Some of those hosts may have gone legit: The number of alternative 30-day-plus listings jumped from 25,808 to 38,285 from August to September. But the 48% bump suggests that not all hosts changed their approach, meaning thousands of accommodations seemingly vanished overnight. And even the long-term listings are declining: There were 37,302 in March, according to AirDNA.

It all adds up to the fact that the hotel industry, which pushed for Local Law 18 alongside pro-housing groups, could enjoy a hefty $380 million windfall resulting from the smaller supply of rooms available through other options, according to a JLL report from February: “Travelers will still require accommodations, and short-term supply is expected to decline significantly.”

Yet some critics think the kind of budget-minded travelers who used Airbnbs can’t afford a lot of the current offerings, which skew toward luxury properties, and head to much-lower-cost lodgings in New Jersey or on Long Island instead.

And there is evidence to support that. As soon as Local Law 18 kicked into gear in September, short-term rentals in close-to-Manhattan enclaves in New Jersey such as Weehawken, Union City and Jersey City saw huge increases in bookings.

In August 2023, Jersey City experienced a 19% boost year over year. But a month later, its business soared 56%, AirDNA said. And most months since have continued to post double-digit gains over year-ago figures.

In any event, some hotel owners say it remains an open question if the Airbnb crowd is now wheeling their luggage into hotels now instead.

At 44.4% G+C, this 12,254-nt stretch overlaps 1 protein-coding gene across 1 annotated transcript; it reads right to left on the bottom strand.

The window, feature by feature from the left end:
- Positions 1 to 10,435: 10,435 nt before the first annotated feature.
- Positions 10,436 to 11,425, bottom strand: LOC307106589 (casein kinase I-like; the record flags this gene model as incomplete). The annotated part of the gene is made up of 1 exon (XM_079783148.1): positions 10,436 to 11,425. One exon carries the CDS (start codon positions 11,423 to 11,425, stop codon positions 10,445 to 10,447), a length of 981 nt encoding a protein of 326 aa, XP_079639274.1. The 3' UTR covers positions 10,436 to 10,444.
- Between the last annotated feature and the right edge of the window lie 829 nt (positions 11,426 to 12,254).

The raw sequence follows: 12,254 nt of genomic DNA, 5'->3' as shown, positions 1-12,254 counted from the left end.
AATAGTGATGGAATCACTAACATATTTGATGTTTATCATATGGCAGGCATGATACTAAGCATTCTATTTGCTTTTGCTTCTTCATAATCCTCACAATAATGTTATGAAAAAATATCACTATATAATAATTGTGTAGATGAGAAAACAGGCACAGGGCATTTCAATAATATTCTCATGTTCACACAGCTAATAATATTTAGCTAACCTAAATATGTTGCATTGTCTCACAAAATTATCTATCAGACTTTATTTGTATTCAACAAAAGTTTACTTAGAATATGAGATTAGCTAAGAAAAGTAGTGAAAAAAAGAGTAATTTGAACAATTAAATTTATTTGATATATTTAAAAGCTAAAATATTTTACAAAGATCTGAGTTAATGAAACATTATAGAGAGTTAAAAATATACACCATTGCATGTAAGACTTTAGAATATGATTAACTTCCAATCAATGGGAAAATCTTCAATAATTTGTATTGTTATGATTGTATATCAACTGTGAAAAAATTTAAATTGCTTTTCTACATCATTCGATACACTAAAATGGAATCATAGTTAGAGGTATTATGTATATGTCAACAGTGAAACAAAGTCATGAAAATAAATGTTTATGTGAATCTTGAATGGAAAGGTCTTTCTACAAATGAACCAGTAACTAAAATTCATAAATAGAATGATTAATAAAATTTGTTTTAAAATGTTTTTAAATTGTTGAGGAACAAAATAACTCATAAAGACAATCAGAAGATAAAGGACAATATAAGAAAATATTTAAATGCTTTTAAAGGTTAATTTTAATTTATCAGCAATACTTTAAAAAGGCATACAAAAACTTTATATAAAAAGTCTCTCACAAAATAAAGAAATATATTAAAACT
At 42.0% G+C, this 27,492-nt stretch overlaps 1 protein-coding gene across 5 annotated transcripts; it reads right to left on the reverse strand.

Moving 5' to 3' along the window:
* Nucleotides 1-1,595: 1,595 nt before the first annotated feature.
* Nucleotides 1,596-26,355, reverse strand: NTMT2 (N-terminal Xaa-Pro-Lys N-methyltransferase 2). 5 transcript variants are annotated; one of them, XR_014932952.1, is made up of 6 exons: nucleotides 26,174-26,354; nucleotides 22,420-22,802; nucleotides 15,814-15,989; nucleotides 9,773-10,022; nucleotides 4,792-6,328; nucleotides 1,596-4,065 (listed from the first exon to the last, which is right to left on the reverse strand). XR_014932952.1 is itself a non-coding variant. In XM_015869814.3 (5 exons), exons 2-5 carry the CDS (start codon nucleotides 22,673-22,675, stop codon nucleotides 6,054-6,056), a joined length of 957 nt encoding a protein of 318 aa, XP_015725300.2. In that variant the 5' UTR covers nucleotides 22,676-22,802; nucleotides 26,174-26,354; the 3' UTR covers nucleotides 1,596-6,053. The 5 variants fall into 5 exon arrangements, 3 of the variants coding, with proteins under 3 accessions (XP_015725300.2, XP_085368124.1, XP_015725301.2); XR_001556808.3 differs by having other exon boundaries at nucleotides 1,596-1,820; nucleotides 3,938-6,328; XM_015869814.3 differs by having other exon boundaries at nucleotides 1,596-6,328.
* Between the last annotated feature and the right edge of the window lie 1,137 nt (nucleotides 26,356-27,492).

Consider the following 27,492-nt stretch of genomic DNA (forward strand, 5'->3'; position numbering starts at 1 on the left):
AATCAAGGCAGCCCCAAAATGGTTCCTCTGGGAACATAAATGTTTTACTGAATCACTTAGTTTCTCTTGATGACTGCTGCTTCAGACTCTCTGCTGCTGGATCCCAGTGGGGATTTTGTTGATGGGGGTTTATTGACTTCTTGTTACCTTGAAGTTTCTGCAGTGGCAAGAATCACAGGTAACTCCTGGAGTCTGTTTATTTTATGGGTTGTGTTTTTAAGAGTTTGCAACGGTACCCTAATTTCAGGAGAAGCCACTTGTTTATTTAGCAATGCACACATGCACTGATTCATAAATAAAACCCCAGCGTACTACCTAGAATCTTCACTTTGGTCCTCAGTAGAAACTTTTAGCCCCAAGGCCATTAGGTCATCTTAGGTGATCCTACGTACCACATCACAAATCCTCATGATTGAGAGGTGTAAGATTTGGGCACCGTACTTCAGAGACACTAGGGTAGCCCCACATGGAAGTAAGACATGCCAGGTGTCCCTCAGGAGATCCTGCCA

“Low-budget tourists used to stay in hostels, and then they stayed in Airbnbs, but where will they go now?” asked Vijay Dandapani, the president and CEO of the Hotel Association of New York City. “They may go elsewhere or not come here at all.”


Migrant Impact

It’s not just the crackdown on Airbnbs that has removed options from the market, driving up room rates. The other major factor sapping supply is the use of lodgings for migrant housing. Of the city’s 121,000 hotel rooms, about 16,000 of them, spread among 140 hotels, are currently housing migrants or the homeless and not available to travelers, according to November research from the data service CoStar.

That 13% of rooms that are now off limits include those at large and small properties, luxury and budget versions, and addresses in all five boroughs, CoStar said. They range from the Watson Hotel, a 600-room property at 440 W. 57th St. in Manhattan, to a Holiday Inn Express with 115 rooms at 625 Union St. in Gowanus, to an Essence hotel with 35 beds at 481 Hyland Boulevard on Staten Island.